Monday, October 10, 2016

Nancy Pelosi: "This is what they had; their white-man-ness."



 
     As the Trump presidential campaign drifts away from the iceberg of that recording of The Donald bragging how he uses his celebrity to grope women, alarm bells clanging, staffers rushing around the tilting decks, the vessel of his ambition settling into the water, beginning, at long last, it seems, the final plunge to the bottom, we are left with a question:
     Why isn't the prospect of the nation's first woman president a bigger deal?
     When Barack Obama was elected in 2008, there was a pervasive sense of history. A nation that spent its first 87 years with legal slavery was now choosing a black man as leader.
     This should be even more significant, because, if you look around the world and over the ages, prejudice against women is far more widespread and severe than bigotry against blacks ever was.
     But don't trust me on that.
     "When I ran for Congress, when I ran for president, I met more discrimination as a woman than for being black," said Shirley Chisholm, the first African-American woman elected to Congress — in 1969 — and who also sought the 1972 Democratic presidential nomination.


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8 comments:

  1. Something tells me when Hillary is elected president, it won't come close to the magic that was Grant Park on Nov. 4, 2008. Which reminds me, Leonard Pitts' novel Grant Park was a great read, I wouldn't mind reading a sequel.

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  2. And African males could vote (at least until Reconstruction ended) before any female could.

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  3. I can't but think of what a hard time Jane Byrne had right off the bat as Mayor and the stupid comments from Trump about putting Hillary in jail lead me to believe that her election won't stop the efforts to delegitimize her. Will we have 8 years of incessant Benghazi hearings and goofs from the innards of the FBI howling about her "getting off" on the email fiasco? I shudder at the thought. But, of course, the alternative is far far worse.

    john

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    1. And of course, we'll be endlessly hearing all about how Hillary rigged the election.

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    2. And of course, we'll be endlessly hearing all about how Hillary rigged the election.

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    3. For sure. Trump is already making excuses for losing.

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  4. Just as the Founding Fathers would have found inconceivable a Black man occupying high political office, about women they would undoubtedly have subscribed to the views expressed by their contemporary, the 4th Earl Chesterfield in a letter to his son.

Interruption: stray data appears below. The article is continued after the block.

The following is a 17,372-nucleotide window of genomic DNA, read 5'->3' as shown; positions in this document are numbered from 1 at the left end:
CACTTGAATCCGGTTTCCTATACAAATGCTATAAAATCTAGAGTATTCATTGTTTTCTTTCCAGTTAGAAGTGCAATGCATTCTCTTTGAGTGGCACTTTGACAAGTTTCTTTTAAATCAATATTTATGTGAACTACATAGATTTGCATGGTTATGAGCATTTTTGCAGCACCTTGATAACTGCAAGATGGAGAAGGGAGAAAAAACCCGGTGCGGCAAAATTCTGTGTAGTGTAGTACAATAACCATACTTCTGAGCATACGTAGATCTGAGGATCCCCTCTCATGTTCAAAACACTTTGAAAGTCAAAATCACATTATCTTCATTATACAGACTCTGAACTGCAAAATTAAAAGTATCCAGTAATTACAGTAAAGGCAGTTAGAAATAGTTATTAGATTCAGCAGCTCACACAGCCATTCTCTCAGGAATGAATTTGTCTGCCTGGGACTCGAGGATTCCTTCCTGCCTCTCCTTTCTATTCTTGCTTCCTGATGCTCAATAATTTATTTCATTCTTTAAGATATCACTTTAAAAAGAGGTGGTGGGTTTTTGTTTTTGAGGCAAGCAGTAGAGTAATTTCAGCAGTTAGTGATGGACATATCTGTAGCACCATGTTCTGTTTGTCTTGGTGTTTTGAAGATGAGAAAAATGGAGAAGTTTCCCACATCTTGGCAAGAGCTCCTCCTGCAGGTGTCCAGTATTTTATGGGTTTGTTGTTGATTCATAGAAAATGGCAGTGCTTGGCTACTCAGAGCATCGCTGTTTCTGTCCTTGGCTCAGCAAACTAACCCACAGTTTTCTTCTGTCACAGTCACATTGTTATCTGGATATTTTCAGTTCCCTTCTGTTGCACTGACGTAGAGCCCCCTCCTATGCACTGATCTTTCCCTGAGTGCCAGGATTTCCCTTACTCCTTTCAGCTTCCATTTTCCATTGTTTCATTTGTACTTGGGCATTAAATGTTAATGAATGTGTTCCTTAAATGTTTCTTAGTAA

"I will therefore let you into certain arcana that will be very useful for you to know, but which you must, with the utmost care, conceal and never seem to know. Women are only children of a larger growth. They have an entertaining tattle and sometimes wit, but for solid reasoning and good sense, I never knew in my life one that had it, or who reasoned or acted consequently for four and twenty hours together. Some little passion or humor always breaks upon their best resolutions. Their beauty neglected or controverted, their age increased, or their supposed understandings depreciated, instantly kindles their little passions, and overturns any system of consequential conduct that in their most reasonable moments they might have been capable of forming. A man of sense only trifles with them, plays with them, humors and flatters them as he does with a sprightly, forward child, but he neither consults them with serious matters, though he often makes them believe that he does."

    Although women gained the vote in 1920 they only started making inroads into government and the workforce in the 1940's, when "our boys," (a characterization that has fallen by the wayside as a consequence) were away at war. Your many readers who weren't really around way back then might not fully appreciate how far the ladies have come in only a half century.

    Tom Evans

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  5. Being a former first lady may count against her to some people. Sure we want a female president, but not one who got there through marriage.

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